Florida Supreme Court Ignores Will of the People, Re-Imposes Restrictions on Felony Voting

Herbert Dyer, Jr.
5 min readJan 28, 2020
Image Credit: https://images.search.yahoo.com/yhs/search?p=Voter+suppression+pictures&fr=yhs-mnet-001&hspart=mnet&hsimp=yhs-001&imgurl=http%3A%2F

In 2018, the voters of Florida approved Amendment 4 to the state constitution by a sixty-four percent majority. That Amendment restored the right to vote to almost all felons once they had served their time in prison, on parole and/or probation.

Again, sixty-four percent of Florida voters approved this measure. That amounted to over five million people.

But just this month, the Florida Supreme Court joined Florida’s far right Republican-dominated legislature and its reactionary Republican Governor Ron DeSantis in ignoring that plebiscite entirely. That’s right. The Supreme Court of Florida did not bother to “defy,” comment on or even notice the vote exercised by the people. To do so would have required them to at least acknowledge that such a vote had occurred. No. As you will see below, this court acted as though the people of Florida do not exist and simply ignored them altogether.

This High Court has declared that felons’ voting rights should not and will not be restored unless and until they have paid any and all money owed to the judicial system, including court costs, fees and fines and restitution to victims of their crimes.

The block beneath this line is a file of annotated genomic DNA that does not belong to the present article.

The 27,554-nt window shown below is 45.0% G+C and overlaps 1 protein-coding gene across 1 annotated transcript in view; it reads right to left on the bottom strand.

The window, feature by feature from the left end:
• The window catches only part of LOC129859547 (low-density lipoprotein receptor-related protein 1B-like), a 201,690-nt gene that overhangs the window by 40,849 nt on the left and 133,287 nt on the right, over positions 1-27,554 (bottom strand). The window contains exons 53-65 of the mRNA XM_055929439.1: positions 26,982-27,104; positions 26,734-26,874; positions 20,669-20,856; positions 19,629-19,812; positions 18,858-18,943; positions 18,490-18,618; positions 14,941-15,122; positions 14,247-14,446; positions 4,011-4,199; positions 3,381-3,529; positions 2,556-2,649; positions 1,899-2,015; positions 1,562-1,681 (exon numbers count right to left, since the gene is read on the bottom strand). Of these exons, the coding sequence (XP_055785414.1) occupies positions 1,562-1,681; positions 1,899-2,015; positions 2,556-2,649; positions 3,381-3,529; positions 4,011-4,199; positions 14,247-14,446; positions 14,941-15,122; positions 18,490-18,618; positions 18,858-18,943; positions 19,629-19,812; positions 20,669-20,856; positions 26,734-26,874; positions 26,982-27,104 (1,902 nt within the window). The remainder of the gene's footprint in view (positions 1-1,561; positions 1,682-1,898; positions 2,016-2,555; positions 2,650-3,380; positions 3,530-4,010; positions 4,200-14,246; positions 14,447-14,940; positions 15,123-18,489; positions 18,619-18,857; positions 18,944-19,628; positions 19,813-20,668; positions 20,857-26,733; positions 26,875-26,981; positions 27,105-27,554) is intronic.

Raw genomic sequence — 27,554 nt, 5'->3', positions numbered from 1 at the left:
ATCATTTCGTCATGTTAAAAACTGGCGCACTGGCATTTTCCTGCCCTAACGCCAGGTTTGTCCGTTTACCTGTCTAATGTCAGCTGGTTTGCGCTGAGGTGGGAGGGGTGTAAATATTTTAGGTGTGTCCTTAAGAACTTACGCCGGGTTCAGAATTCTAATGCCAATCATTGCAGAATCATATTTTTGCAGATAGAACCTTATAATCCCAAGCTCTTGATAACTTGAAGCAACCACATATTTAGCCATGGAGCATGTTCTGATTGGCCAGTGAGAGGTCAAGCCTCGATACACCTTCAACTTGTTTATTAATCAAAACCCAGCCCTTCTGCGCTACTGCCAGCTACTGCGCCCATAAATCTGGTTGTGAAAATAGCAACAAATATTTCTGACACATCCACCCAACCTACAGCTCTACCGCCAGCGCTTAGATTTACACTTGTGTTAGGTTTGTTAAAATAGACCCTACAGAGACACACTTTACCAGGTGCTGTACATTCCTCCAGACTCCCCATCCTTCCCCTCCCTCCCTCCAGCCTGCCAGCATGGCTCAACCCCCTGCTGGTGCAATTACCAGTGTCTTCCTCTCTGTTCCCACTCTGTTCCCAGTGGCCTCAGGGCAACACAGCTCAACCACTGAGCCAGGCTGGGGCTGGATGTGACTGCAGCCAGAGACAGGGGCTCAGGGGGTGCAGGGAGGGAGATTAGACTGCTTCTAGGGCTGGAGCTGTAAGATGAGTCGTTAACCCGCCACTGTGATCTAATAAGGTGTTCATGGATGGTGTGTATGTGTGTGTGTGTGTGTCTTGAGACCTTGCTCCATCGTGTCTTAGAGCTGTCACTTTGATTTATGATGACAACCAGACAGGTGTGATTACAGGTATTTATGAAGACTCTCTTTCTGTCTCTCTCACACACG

With this ruling, the Florida Supreme Court has made it clear that the express will of the people is irrelevant, and amounts to nothing more than an irritating nuisance for those politicians and judges who really run and control the goings-on in the “Great State of Florida.”

On January 21, the Tampa Bay Times expressed its righteous indignation at the court’s decision thusly:

Never mind what 5.1 million voters intended when they voted for the amendment — the justices never considered them. In fact, the Court ignored its own precedent that called for considering the intent of the voters when considering constitutional questions and interpreting provisions to best reflect that intent.

The Times tried hard to understand and explain, even rationalize, the court’s position, though. It said that the Florida Supreme Court,

…adopts an unbending embrace of “textualism” and cites the late U.S. Supreme Court Justice Antonin Scalia, who argued the courts should rigidly adhere to…

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Herbert Dyer, Jr.

Freelancer since the earth first began cooling. My beat, justice: racial, social, political, economic and cultural. I’m on FB, Twitter, Link, hdyerjr@gmail.com.